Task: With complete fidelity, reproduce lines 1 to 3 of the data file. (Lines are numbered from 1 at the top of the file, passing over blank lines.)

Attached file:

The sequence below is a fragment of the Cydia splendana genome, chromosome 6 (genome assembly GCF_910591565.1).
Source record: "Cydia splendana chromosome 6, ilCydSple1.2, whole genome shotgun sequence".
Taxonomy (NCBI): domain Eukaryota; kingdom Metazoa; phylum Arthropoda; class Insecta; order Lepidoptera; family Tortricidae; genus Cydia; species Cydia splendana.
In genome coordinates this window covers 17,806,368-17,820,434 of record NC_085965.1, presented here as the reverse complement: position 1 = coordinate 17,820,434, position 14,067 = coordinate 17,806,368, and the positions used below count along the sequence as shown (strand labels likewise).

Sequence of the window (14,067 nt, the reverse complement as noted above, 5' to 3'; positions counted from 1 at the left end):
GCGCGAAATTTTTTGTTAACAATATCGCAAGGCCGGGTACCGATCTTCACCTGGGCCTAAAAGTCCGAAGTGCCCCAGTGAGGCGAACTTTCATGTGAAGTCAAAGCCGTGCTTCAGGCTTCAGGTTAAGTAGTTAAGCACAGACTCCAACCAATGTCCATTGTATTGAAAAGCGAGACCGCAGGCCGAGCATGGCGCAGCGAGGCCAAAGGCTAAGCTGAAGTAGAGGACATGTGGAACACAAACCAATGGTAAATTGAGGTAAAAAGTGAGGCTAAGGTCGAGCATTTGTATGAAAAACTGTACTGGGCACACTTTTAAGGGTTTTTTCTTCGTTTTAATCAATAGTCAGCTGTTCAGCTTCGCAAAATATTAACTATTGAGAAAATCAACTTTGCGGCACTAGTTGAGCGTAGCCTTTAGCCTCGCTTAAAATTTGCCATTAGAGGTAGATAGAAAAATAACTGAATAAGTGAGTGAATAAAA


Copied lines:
The sequence below is a fragment of the Cydia splendana genome, chromosome 6 (genome assembly GCF_910591565.1).
Source record: "Cydia splendana chromosome 6, ilCydSple1.2, whole genome shotgun sequence".
Taxonomy (NCBI): domain Eukaryota; kingdom Metazoa; phylum Arthropoda; class Insecta; order Lepidoptera; family Tortricidae; genus Cydia; species Cydia splendana.